http://www.pambazuka.org/images/articles/361/47259weat.jpgRegassa Feyissa in this interview talks about the Alliance for a Green Revolution in Africa (AGRA), the fallacy of food aid, knowledge systems in relation to traditional versus scientific and the need to create alternatives to AGRA
PAMBAZUKA NEWS: Dr. Regassa Feyissa is the co-founder and Director of the Ethio-Organic Seed Action (EOSA) and expert delegate to various international negotiations (International Undertaking, Global Plan of Action and the Convention on Biological Diversity). EOSA is leading a program on Agro-bio diversity in Ethiopia - with the goal of restoring and preserving genetic diversity.
PAMBAZUKA NEWS: Lets jump straight into the Rockefeller-Bill Gates initiative – the Alliance for a Green Revolution in Africa (AGRA). What impact will it have on the continent?
REGASSA FEYISSA: First of all, Africa is a very rich continent in terms of ecological systems, farming systems, and production systems. Culture and preferences also vary across the continent. It is not a continent to which you can apply a standardized application as has been done in Asia and even Europe.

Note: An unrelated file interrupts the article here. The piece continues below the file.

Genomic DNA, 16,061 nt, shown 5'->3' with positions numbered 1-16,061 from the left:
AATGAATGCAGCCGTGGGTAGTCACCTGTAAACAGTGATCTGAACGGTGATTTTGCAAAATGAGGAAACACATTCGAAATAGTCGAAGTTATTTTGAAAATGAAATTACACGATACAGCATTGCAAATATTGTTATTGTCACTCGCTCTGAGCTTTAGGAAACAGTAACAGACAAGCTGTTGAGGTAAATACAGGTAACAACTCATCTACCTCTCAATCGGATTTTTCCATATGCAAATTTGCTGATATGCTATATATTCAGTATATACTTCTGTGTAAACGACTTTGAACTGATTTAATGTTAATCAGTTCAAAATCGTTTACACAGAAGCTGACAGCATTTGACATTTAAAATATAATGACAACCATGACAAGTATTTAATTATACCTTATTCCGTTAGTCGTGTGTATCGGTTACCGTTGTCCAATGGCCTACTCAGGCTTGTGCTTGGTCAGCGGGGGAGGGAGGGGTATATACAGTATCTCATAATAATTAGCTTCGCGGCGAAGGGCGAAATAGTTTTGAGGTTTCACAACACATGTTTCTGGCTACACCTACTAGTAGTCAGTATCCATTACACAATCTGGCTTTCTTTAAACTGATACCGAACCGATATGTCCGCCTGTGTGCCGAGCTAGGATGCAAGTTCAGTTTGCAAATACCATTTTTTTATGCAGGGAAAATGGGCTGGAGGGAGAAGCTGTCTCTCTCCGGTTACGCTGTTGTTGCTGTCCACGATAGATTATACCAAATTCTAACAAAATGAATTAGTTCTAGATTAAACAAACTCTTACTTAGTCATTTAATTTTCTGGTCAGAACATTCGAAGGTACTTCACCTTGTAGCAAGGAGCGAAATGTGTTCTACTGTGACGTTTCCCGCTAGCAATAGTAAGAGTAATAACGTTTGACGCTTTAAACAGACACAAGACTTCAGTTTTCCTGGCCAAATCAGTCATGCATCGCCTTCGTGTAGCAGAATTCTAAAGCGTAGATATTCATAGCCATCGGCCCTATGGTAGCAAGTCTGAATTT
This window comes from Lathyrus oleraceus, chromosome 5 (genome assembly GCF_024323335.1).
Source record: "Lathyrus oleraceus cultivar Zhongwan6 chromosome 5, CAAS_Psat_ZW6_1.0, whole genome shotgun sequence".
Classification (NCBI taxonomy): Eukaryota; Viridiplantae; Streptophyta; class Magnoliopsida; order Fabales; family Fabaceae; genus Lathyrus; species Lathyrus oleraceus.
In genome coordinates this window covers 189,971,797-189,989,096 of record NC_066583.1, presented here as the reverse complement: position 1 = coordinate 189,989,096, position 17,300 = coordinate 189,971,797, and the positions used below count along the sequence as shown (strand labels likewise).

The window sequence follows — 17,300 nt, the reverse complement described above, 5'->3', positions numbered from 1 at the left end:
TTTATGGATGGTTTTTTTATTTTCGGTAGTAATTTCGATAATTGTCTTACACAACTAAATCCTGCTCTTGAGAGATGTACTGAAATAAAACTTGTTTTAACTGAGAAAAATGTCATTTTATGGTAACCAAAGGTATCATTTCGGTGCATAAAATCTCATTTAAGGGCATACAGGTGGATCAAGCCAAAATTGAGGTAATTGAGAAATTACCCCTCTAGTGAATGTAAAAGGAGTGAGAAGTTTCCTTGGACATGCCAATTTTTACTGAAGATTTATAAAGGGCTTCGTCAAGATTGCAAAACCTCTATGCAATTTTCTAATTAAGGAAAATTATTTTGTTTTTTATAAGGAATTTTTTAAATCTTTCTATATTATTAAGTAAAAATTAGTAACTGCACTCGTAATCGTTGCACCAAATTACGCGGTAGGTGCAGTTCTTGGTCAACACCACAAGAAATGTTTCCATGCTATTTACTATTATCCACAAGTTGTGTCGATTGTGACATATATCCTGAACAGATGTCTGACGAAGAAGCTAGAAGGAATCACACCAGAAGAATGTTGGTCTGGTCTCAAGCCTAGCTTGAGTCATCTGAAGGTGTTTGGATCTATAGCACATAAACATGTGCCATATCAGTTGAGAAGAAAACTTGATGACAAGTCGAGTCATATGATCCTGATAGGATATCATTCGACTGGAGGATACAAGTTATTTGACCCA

I was surprised to read that AGRA has over 200 crop varieties ready to be used in Africa. But what varieties of crops are they going to bring to Africa? As Mexico provided maize to the world, Africa provided sorghum. Sorghum resisted destruction from the first green revolution because it is such an energetic crop. It adapts itself anywhere from 400 meters to 6,000 meters. The first green revolution and its standardized systems could not match sorghum. Sorghum is distributed across various ecological requirements. We have been talking for the last 50 or so years about rice, maize and to some extent wheat. Africa has had maize for 500 years introduced from Mexico. We have rice for more than 1,000 years, which is still more stable.